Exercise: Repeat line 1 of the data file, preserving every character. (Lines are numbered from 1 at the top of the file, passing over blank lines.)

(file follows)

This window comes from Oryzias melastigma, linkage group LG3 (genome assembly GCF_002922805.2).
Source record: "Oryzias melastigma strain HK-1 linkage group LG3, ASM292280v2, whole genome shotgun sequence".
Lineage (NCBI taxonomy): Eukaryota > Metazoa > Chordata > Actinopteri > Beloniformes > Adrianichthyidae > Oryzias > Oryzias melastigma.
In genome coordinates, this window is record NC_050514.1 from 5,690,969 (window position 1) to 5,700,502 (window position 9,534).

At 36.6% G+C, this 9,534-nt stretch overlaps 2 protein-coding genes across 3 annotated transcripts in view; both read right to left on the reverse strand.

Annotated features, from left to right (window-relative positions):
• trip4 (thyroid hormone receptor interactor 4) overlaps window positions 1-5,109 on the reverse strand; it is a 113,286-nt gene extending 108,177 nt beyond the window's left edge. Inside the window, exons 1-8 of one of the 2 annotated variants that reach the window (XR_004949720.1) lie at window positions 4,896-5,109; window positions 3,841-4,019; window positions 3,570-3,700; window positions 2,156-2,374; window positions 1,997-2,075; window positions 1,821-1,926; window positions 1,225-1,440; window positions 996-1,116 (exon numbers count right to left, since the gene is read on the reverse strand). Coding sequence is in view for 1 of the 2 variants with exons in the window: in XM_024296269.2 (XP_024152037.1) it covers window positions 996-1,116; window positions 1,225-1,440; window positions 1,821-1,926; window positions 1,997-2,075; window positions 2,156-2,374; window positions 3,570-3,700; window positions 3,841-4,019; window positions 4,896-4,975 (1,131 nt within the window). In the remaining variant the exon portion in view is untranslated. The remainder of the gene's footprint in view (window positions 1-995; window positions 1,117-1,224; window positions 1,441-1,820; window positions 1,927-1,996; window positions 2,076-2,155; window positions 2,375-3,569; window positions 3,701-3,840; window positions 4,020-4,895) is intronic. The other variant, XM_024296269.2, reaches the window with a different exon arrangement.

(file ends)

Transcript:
This window comes from Oryzias melastigma, linkage group LG3 (genome assembly GCF_002922805.2).